Return to the River: An Ecological Vision for the Recovery of the Columbia River Salmon

Environmental Law, Fall 1998 | Go to article overview

Return to the River: An Ecological Vision for the Recovery of the Columbia River Salmon


I. INTRODUCTION

In recent amendments to the Columbia River Basin Fish and Wildlife Program, the Northwest Power Planning Council called on the Bonneville Power Administration to fund an Independent Scientific Group (ISG; now called the Independent Scientific Advisory Board (ISAB)), a panel of 11 senior scientists charged to conduct a biennial review of the science underlying salmon and steelhead recovery efforts in the basin. Salmon and steelhead populations are depressed and declining(1) due, in part, to heavy development of the basin for hydroelectric power and the general failure of mitigation programs for the hydropower system on the Columbia and Snake rivers(2) (Figure 1). The Council also asked us to develop a conceptual foundation for the fish and wildlife program. This conceptual foundation would provide an overall framework of scientific principles and assumptions on which the basin-wide program of mitigation for hydropower development could be based and against which present and proposed mitigation efforts would be evaluated.

[Figure 1 ILLUSTRATION OMITTED]

In September 1996, ISG delivered its review and conceptual framework in a report, Return to the River, to the Council in a prepublication form suitable for public comment.(3) While ISG did not make specific management recommendations in Return to the River, we did include example actions consistent with scientific findings and our proposed alternative conceptual foundation. Prior to release of the report to the Council, it was peer reviewed by eight anonymous scientists. During the fall of 1996, the Council held a series of public meetings across the basin at which ISG members presented the main conclusions and entertained questions from Council members, legislators, policy makers, and interested public. Additionally, public and technical comments were solicited by the Council through June 1997. The report is now being revised and prepared for final publication and should be available in late 1998.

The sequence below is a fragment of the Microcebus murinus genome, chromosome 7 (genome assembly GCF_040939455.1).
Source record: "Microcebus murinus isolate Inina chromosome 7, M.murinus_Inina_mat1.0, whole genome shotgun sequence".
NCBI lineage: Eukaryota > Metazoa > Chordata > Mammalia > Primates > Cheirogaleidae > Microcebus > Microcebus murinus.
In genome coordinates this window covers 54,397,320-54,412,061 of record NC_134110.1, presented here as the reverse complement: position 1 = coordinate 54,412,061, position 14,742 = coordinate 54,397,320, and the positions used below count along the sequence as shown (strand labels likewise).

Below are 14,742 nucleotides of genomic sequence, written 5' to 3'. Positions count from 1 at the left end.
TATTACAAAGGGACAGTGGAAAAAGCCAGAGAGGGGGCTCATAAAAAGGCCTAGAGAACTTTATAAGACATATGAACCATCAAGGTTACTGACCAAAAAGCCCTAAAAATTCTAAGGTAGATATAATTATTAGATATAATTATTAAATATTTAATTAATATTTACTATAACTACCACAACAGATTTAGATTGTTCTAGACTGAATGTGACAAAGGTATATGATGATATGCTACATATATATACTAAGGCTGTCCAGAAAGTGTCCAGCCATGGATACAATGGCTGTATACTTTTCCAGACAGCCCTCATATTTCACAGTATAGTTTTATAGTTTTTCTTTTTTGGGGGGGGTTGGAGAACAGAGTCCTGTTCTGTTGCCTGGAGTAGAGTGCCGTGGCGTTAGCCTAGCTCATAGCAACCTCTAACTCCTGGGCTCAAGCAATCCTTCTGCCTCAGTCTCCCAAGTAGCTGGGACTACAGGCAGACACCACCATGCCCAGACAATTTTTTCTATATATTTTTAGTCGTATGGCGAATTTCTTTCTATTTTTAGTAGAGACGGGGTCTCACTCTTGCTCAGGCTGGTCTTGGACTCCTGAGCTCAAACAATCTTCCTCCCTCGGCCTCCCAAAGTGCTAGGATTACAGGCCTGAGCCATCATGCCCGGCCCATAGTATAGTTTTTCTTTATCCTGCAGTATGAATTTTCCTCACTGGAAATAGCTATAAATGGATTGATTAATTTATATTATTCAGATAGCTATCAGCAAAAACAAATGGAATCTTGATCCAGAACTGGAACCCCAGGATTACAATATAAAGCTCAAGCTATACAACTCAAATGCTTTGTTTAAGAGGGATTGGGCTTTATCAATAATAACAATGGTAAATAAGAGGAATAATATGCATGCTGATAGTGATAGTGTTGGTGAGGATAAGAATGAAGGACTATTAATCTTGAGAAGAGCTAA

The purpose of this paper is to provide a summary of Return to the River, particularly its proposed conceptual foundation, for those involved with the environmental, legal, and policy aspects of hydropower and salmon recovery. The report focuses especially on the region's efforts to restore salmon and steelhead (hereafter referred to collectively as salmon) in the Basin. It should provide a flavor of the in-depth scientific reviews conducted on topics such as the diversity, structure, and status of salmon populations; freshwater habitats in tributaries and the mainstem; mechanisms of salmon migration; history of restoration efforts; studies of fish passage at dams; losses of migrants to predation; gas bubble disease; the barge/truck transportation alternative to in-river migration; salmon in the estuary and ocean; artificial production (hatcheries); harvest management; flow augmentation and drawdown as river management alternatives; and the role of monitoring and evaluation.

II. THE CONCEPTUAL FOUNDATION

A conceptual foundation is a set of scientific principles and assumptions that can give direction to management activities, including biological restoration programs. It is the perspective or filter through which information is viewed and interpreted. Recovery measures and research findings will take on different meanings when viewed through different filters or perspectives. It is a blueprint for the assembly of various data sets and other information.

Conceptual foundations often are not explicitly made, and this has been true for Columbia River fisheries management objectives and hydropower mitigation. Past programs may not have been successful, in part, due to lack of an explicit foundation and related objectives. Without an explicit conceptual foundation, it is difficult to scientifically analyze the basis for the region's efforts or to evaluate the effectiveness of those efforts.

However, the current suite of programs does have an underlying theme, even if not explicitly stated. …

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